Social media has added many new marketing channels to our toolbox: blogs, forums, user-generated videos, social networking sites and so on. But none of them is as odd as Twitter.
Think of Twitter as something between microblogging and sending public instant messages. People post very short messages (a limit of 140 characters) called "tweets" about what they're doing or what they're thinking, and other people follow their every word. As with blogs, individuals are using Twitter to stay in touch with friends, to rant, to ponder, to experiment, to brag and (from many tweets I've read) to avoid boredom.
Why does this matter to marketers? Because Twitter is becoming an increasingly important platform for online communication and conversation. Numbers are hard to come by, but TechCrunch reports that Twitter has more than 1 million users (200,000 of which are active every week), and about 3 million messages are posted every day. These are still relatively small numbers, but the activity comes from an early-adopter segment that can be hard to reach using traditional marketing channels.
Where there's an emerging communications channel, there are always marketers fearlessly jumping in, and the same is true of Twitter. Who's doing it well? How can you use Twitter for marketing your products or services? What are effective ways of engaging in this emerging dialogue without turning people off?
Here are five core ways to dive in.
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Steve, this is a terrific outline about how to work with Twitter! More and more of our customers (Sysomos) are asking for Twitter analytics, especially when combined with other forms of Social Media. I will be using this outline as part of our customer discussions.Specifically, there are many great examples of B-B marketing in this domain and it is growing quickly.Thanks.
I appreciate the way you've broken this down, and want to point out that the same factors apply to marketing in small businesses. Twitter has, in many ways, evened the playing field for both large and small businesses. Large businesses can act small (connecting with customers, projecting a personality, reacting quickly, etc.) and small businesses can act large (reaching large numbers of people quickly, driving customer opinion, generating buzz, etc.).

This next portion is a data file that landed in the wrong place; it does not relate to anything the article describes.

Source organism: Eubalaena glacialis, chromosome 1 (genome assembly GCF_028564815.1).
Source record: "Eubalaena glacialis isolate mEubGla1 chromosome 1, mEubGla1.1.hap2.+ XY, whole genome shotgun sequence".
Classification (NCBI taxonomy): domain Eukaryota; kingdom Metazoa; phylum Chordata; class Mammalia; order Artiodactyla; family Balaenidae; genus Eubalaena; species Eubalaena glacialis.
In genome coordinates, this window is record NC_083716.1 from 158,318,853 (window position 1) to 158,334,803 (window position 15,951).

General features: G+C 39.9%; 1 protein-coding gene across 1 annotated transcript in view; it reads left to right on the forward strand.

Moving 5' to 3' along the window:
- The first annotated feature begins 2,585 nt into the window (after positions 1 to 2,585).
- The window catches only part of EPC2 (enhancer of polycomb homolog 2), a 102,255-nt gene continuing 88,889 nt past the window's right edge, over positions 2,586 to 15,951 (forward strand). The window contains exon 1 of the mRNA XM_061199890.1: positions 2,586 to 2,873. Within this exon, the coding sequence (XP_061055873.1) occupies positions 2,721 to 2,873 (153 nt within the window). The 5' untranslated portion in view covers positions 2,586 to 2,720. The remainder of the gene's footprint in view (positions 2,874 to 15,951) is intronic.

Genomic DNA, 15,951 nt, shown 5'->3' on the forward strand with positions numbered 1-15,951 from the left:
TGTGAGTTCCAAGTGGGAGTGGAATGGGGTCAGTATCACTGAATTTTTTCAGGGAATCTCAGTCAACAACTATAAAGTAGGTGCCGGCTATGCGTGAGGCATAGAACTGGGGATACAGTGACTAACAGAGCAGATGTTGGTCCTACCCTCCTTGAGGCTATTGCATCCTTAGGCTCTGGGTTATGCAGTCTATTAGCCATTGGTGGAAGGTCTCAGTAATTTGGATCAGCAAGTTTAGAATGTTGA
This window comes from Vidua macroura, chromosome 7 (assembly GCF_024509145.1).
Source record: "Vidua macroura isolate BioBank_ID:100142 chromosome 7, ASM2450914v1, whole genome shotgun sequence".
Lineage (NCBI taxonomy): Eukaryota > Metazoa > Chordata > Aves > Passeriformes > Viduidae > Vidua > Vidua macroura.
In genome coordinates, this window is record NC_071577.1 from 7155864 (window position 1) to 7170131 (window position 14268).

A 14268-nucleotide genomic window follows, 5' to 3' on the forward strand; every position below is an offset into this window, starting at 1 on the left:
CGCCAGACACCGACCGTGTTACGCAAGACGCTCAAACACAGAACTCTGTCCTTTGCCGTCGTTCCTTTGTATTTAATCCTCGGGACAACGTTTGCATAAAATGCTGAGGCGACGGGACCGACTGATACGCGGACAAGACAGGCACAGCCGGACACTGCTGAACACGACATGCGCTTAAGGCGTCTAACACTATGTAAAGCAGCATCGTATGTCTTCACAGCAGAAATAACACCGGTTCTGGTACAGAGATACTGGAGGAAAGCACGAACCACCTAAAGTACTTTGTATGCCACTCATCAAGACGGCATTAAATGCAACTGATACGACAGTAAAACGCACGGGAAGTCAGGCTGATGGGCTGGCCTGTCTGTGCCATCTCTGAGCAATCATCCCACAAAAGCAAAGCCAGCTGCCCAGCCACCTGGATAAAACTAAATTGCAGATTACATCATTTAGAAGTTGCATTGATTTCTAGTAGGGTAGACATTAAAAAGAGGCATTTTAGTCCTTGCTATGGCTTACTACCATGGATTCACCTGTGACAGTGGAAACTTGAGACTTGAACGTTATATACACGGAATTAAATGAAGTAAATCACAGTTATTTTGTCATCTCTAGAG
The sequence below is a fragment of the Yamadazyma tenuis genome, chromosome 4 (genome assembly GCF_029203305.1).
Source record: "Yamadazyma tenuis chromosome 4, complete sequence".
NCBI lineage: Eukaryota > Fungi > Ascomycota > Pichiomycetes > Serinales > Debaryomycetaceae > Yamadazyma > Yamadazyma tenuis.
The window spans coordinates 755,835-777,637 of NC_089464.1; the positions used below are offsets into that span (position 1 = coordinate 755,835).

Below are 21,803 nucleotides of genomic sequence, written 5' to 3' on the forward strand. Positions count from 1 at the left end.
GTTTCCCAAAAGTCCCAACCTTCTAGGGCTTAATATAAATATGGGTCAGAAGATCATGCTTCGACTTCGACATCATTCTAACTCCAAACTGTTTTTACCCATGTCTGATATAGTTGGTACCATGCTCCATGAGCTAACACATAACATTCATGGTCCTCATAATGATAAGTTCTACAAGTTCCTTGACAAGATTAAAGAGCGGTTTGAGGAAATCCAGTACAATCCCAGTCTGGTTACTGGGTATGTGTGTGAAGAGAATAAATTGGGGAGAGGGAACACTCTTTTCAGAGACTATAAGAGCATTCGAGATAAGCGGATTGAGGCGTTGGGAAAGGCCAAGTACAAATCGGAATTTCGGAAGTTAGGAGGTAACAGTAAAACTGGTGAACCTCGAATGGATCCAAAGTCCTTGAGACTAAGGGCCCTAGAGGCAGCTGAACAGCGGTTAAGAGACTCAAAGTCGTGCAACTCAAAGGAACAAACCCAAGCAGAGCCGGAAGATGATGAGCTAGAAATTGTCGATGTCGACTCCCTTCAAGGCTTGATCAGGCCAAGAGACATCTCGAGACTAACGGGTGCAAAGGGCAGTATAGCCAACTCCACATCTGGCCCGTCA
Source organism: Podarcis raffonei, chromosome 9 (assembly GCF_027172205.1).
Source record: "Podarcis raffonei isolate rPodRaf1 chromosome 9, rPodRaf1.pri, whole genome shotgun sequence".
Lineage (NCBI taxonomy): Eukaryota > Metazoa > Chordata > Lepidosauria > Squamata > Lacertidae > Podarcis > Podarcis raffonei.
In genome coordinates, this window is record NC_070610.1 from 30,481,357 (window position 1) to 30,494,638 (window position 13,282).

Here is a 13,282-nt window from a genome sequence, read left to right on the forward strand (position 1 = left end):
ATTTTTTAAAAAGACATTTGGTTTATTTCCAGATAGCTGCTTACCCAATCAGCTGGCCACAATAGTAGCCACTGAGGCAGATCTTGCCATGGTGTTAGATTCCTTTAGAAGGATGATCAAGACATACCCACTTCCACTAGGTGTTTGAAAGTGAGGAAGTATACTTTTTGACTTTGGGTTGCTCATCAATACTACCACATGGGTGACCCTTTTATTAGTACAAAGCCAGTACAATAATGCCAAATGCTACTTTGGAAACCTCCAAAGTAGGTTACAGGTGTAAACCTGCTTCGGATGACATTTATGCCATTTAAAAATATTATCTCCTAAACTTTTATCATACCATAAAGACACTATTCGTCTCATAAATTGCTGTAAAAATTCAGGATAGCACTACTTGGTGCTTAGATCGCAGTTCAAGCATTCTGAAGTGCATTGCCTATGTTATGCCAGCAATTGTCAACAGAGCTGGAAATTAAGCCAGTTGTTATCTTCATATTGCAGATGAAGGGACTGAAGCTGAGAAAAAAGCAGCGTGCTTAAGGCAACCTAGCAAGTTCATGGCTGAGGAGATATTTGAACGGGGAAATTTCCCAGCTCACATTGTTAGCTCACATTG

Thanks, Steve, for a great article that I plan to share with my clients who don't quite "get" twitter yet. I know they need to be there (b-b as well as b-c) especially after speaking to someone at an event last night who told me how much the word on her company's biz has spread since they've been twittering.
Well organized post and great synthesis of Twitter's role in a marketing context. Re: Melinda's B2B question, consider following @crosbymarketing to see how we're using it to dimensionalize our agency and add value to customers, prospects and employees.
Melinda is right that most Twitter experimentation is on the B-to-C side. I'm not aware of B-to-B Twitter successes yet, though I encourage people to share any they've seen. But like all elements of social media (blogs, wikis, ratings/reviews, etc.), B-to-B usage eventually follows B-to-C successes. After all, every business user is also a consumer in other areas of their life. They all experience firsthand the value of blogs, user reviews, Twitter, and so on, and start looking for them and expecting them in their B-to-B interactions as well.
Thank you for such a great article for newbies to Twitter. This was really helpful and I'm going to start some experimenting. Quesion for you...most of the examples you cited are for B-to-C. Are you seeing success in Twitter for B-to-B (non-technical companies)?
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